- in gene based medicines for people who want to extort new technology for their immediate profit, results in a huge burden of treatment costs to patients or NHS


What are totipotent (totally powerful) stem cells

Can differentiate into any kind of cell


Unipotent cells

Can only propagate into one type of cell


What are cardiomyocytes

Contract to allow hearts pumping function, derived through multimedia (creates all other types of muscle including smooth or skeletal)


Humans and stem cells

Embryos possess

totipotent stem cells are cells which upon differentiation and development into the adult organism do not occur
Adults only have multipotent stem cells which have a limited range of cells they can change into
Deafness, blindness and infertility can be treated
Transcription factors can be used to grow different types of cell
Cardiomyocytes contract to enable hearts pumping function


Uses of genetic fingerprinting

Criminology- crime scenes
Paternity tests


Genetic fingerprinting technique

DNA undergoes PCR then cleavage at multiple sites with restriction endonucleases
The resulting many small fragments are tagged using a radioactive molecule
They’re separated using gel electrophoresis and viewed using a developed photographic film


What is a mutation/a silent mutation/missense mutation?

a random occurrence during dna replication and the rate of mutation is influenced by external factors such as UV radiation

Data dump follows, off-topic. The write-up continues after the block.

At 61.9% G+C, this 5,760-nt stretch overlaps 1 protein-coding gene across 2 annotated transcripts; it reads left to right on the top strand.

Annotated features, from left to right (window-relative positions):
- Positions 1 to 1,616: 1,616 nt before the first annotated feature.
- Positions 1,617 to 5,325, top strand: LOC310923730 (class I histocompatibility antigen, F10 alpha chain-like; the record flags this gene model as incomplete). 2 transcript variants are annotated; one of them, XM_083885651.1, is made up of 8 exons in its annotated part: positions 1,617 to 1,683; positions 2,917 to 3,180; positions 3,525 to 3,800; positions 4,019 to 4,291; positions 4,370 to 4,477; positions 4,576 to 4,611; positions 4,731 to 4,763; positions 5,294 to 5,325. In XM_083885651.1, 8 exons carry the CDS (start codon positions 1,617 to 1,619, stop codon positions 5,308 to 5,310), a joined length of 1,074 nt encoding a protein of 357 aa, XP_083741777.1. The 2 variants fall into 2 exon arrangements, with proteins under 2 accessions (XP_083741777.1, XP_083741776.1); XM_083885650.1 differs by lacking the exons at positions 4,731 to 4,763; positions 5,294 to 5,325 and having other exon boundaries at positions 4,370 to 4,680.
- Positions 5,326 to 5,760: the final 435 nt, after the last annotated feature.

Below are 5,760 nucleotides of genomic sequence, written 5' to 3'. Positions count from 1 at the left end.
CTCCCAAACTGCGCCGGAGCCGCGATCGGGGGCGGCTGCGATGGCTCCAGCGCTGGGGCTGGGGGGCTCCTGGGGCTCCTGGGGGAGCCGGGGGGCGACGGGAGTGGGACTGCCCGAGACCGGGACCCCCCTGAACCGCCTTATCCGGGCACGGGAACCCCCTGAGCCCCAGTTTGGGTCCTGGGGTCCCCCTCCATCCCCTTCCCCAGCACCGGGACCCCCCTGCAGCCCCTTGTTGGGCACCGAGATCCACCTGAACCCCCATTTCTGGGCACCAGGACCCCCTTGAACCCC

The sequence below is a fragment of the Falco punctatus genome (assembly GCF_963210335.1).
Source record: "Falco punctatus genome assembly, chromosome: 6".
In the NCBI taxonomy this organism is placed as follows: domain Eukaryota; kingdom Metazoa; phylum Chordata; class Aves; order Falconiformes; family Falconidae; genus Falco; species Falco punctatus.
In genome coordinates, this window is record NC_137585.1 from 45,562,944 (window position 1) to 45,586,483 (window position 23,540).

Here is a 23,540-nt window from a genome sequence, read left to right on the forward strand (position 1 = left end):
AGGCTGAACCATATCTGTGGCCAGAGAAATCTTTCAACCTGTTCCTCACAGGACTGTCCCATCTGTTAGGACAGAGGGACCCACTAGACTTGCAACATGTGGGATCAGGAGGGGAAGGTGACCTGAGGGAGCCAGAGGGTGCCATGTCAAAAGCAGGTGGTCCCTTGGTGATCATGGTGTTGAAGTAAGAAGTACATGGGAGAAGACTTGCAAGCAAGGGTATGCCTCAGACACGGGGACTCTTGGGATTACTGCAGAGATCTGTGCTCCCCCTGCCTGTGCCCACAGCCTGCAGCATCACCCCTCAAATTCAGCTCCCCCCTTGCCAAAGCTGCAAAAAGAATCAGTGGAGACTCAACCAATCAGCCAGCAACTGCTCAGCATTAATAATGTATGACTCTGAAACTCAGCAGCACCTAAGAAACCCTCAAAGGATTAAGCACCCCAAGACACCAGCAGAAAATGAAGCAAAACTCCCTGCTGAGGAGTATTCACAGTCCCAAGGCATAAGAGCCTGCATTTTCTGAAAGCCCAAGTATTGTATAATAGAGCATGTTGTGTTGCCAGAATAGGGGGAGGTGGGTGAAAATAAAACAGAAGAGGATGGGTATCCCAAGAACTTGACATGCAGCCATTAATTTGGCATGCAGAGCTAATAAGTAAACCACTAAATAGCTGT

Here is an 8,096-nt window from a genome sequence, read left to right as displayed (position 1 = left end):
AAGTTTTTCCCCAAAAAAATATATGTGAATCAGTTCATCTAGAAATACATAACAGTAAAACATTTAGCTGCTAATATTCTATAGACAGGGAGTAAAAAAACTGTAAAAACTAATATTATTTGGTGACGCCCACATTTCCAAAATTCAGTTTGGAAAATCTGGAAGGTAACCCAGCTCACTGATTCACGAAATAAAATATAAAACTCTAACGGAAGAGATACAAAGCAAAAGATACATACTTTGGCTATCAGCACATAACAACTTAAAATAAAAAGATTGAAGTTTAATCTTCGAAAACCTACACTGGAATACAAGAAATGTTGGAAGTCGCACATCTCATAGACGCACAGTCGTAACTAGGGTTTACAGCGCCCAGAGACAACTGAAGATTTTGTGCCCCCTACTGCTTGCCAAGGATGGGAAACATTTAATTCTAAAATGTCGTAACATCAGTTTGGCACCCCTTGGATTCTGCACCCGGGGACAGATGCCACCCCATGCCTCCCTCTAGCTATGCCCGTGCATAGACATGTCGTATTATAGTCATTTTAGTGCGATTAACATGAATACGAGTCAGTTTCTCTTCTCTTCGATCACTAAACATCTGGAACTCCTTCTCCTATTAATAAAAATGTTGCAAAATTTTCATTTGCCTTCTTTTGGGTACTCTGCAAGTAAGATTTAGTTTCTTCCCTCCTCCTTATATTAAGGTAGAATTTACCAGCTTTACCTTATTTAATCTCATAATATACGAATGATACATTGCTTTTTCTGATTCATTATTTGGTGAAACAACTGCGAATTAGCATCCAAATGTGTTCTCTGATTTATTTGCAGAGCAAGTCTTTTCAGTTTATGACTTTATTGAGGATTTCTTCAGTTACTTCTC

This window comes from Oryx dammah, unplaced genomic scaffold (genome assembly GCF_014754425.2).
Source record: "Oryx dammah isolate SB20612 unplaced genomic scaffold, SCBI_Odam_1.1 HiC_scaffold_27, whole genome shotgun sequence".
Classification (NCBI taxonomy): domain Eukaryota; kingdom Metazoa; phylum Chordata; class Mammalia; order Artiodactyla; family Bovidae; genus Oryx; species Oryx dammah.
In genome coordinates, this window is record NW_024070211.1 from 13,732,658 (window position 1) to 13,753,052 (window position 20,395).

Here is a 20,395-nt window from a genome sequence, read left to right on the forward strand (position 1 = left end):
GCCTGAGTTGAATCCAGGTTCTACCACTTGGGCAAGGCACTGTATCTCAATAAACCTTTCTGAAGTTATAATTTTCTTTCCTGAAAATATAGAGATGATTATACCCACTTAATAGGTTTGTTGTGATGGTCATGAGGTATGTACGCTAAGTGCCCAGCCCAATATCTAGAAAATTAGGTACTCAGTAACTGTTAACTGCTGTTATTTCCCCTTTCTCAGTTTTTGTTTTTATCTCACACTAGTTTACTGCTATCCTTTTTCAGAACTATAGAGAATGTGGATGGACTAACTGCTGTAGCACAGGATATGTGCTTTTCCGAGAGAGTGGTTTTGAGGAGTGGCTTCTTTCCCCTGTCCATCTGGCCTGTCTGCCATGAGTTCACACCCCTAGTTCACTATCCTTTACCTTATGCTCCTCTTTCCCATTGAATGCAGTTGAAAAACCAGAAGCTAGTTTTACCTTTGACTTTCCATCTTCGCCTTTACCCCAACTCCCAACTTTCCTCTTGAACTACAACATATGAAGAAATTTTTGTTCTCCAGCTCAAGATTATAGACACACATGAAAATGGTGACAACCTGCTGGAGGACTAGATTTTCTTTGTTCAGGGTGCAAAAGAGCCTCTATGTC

Silent- degenerate code- polypeptide unchanged

Substitution in an intron is also a silent mutation

Nonsense- deletion/insertion- frameshift- early stop codon- truncated protein which may malfunction

Missense- substitution changes aa encoded. Doesn’t necessarily impact the overall protein, but may alter binding site and therefore it’s activity


What is meant by haploid

Has one set of chromosomes
Diploid is two sets of chromosomes


How does meiosis achieve genetic diversity

Genetic recombination by crossing over

Independent assortment of homologous chromosomes- in meiosis 1, anaphase 1,


Define chromosome non disjunction

Not assigning the expected chromosome or chromatid during meiosis/ results in a cell with a different number of chromosomes


Describe the structure of haemoglobin

- 4 protein/polypeptide chains
- 2 alpha chains and 2 beta chains
- each chain has haem group
- each haem group has one iron ion attached
- 4 oxygen bound=saturated haemoglobin

Haemoglobin fetches in lungs
Haemoglobin spits in respiring tissues


Role of valves in the heart

Av valves- Ensure no blood flows back into Syria from the ventricles

Semilunar valves- ensure no blood flows from the ventricles into the atria


Unit to measure stroke volume

Cm3 or ml


Stages of cell cycle

Prophase-chromosomes condense and disperse and are visible, nuclear envelope breaks down
Metaphase- microtubules connect to centromeres, chromosomes are lined at the equator of the cell by spindle fibres
Anaphase- chromatids split at their centromeres and are pulled towards opposite poles of the cell by shorterning spindle fibres
Telophase- nuclear envelope reforms around two new nuclei/ chromosomes decondense and become indistinguishable and spindle fibres spread out
Cytokinesis- cytoplasm of parent cell divides to complete cell division resulting in two new offspring cells


What is binary fission

Duplication of cells dna
No of copies of plasmids in each new cell is VARIABLE
Remember that bacteria do have a cell wall